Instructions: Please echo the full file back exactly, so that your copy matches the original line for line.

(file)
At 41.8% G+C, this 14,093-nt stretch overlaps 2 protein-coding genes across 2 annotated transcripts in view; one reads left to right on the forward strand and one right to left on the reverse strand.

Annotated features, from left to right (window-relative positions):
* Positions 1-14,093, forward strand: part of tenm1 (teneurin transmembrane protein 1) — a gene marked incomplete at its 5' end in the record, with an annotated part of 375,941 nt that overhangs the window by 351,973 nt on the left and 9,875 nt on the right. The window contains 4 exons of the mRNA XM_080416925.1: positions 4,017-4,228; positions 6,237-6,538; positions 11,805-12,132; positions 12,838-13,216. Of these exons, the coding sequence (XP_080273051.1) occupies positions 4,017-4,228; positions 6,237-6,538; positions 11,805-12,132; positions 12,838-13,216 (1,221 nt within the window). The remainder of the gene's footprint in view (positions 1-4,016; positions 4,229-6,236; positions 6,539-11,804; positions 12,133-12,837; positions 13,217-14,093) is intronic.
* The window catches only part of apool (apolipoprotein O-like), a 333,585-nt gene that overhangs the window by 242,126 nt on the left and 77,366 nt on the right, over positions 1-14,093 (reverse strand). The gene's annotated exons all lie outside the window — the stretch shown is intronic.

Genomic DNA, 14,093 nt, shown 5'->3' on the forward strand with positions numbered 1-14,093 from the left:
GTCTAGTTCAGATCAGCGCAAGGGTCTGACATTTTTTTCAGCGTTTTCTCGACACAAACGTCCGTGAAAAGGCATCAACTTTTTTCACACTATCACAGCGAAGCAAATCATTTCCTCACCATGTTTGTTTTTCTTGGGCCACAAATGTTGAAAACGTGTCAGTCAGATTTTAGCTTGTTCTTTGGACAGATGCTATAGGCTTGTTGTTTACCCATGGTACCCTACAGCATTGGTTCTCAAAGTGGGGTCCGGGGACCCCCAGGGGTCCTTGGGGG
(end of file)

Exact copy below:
At 41.8% G+C, this 14,093-nt stretch overlaps 2 protein-coding genes across 2 annotated transcripts in view; one reads left to right on the forward strand and one right to left on the reverse strand.

Annotated features, from left to right (window-relative positions):
* Positions 1-14,093, forward strand: part of tenm1 (teneurin transmembrane protein 1) — a gene marked incomplete at its 5' end in the record, with an annotated part of 375,941 nt that overhangs the window by 351,973 nt on the left and 9,875 nt on the right. The window contains 4 exons of the mRNA XM_080416925.1: positions 4,017-4,228; positions 6,237-6,538; positions 11,805-12,132; positions 12,838-13,216. Of these exons, the coding sequence (XP_080273051.1) occupies positions 4,017-4,228; positions 6,237-6,538; positions 11,805-12,132; positions 12,838-13,216 (1,221 nt within the window). The remainder of the gene's footprint in view (positions 1-4,016; positions 4,229-6,236; positions 6,539-11,804; positions 12,133-12,837; positions 13,217-14,093) is intronic.
* The window catches only part of apool (apolipoprotein O-like), a 333,585-nt gene that overhangs the window by 242,126 nt on the left and 77,366 nt on the right, over positions 1-14,093 (reverse strand). The gene's annotated exons all lie outside the window — the stretch shown is intronic.

Genomic DNA, 14,093 nt, shown 5'->3' on the forward strand with positions numbered 1-14,093 from the left:
GTCTAGTTCAGATCAGCGCAAGGGTCTGACATTTTTTTCAGCGTTTTCTCGACACAAACGTCCGTGAAAAGGCATCAACTTTTTTCACACTATCACAGCGAAGCAAATCATTTCCTCACCATGTTTGTTTTTCTTGGGCCACAAATGTTGAAAACGTGTCAGTCAGATTTTAGCTTGTTCTTTGGACAGATGCTATAGGCTTGTTGTTTACCCATGGTACCCTACAGCATTGGTTCTCAAAGTGGGGTCCGGGGACCCCCAGGGGTCCTTGGGGG